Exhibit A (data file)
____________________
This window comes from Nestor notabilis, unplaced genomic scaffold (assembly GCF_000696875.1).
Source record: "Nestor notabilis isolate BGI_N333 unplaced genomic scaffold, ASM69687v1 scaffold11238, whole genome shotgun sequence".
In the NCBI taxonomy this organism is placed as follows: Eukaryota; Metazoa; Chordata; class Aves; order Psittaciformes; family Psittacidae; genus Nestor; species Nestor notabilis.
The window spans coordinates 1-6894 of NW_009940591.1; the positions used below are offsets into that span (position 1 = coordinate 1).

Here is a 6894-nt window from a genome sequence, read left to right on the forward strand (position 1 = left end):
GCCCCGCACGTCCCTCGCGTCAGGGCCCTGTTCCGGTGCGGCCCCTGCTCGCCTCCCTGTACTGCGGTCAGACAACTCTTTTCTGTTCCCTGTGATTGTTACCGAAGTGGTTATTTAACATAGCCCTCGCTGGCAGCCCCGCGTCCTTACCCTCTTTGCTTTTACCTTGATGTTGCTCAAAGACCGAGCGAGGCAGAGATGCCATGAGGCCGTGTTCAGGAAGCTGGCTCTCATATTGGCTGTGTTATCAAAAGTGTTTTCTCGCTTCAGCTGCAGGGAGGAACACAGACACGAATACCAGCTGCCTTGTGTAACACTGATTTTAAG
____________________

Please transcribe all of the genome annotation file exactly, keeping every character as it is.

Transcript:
This window comes from Nestor notabilis, unplaced genomic scaffold (assembly GCF_000696875.1).
Source record: "Nestor notabilis isolate BGI_N333 unplaced genomic scaffold, ASM69687v1 scaffold11238, whole genome shotgun sequence".
In the NCBI taxonomy this organism is placed as follows: Eukaryota; Metazoa; Chordata; class Aves; order Psittaciformes; family Psittacidae; genus Nestor; species Nestor notabilis.
The window spans coordinates 1-6894 of NW_009940591.1; the positions used below are offsets into that span (position 1 = coordinate 1).

Here is a 6894-nt window from a genome sequence, read left to right on the forward strand (position 1 = left end):
GCCCCGCACGTCCCTCGCGTCAGGGCCCTGTTCCGGTGCGGCCCCTGCTCGCCTCCCTGTACTGCGGTCAGACAACTCTTTTCTGTTCCCTGTGATTGTTACCGAAGTGGTTATTTAACATAGCCCTCGCTGGCAGCCCCGCGTCCTTACCCTCTTTGCTTTTACCTTGATGTTGCTCAAAGACCGAGCGAGGCAGAGATGCCATGAGGCCGTGTTCAGGAAGCTGGCTCTCATATTGGCTGTGTTATCAAAAGTGTTTTCTCGCTTCAGCTGCAGGGAGGAACACAGACACGAATACCAGCTGCCTTGTGTAACACTGATTTTAAG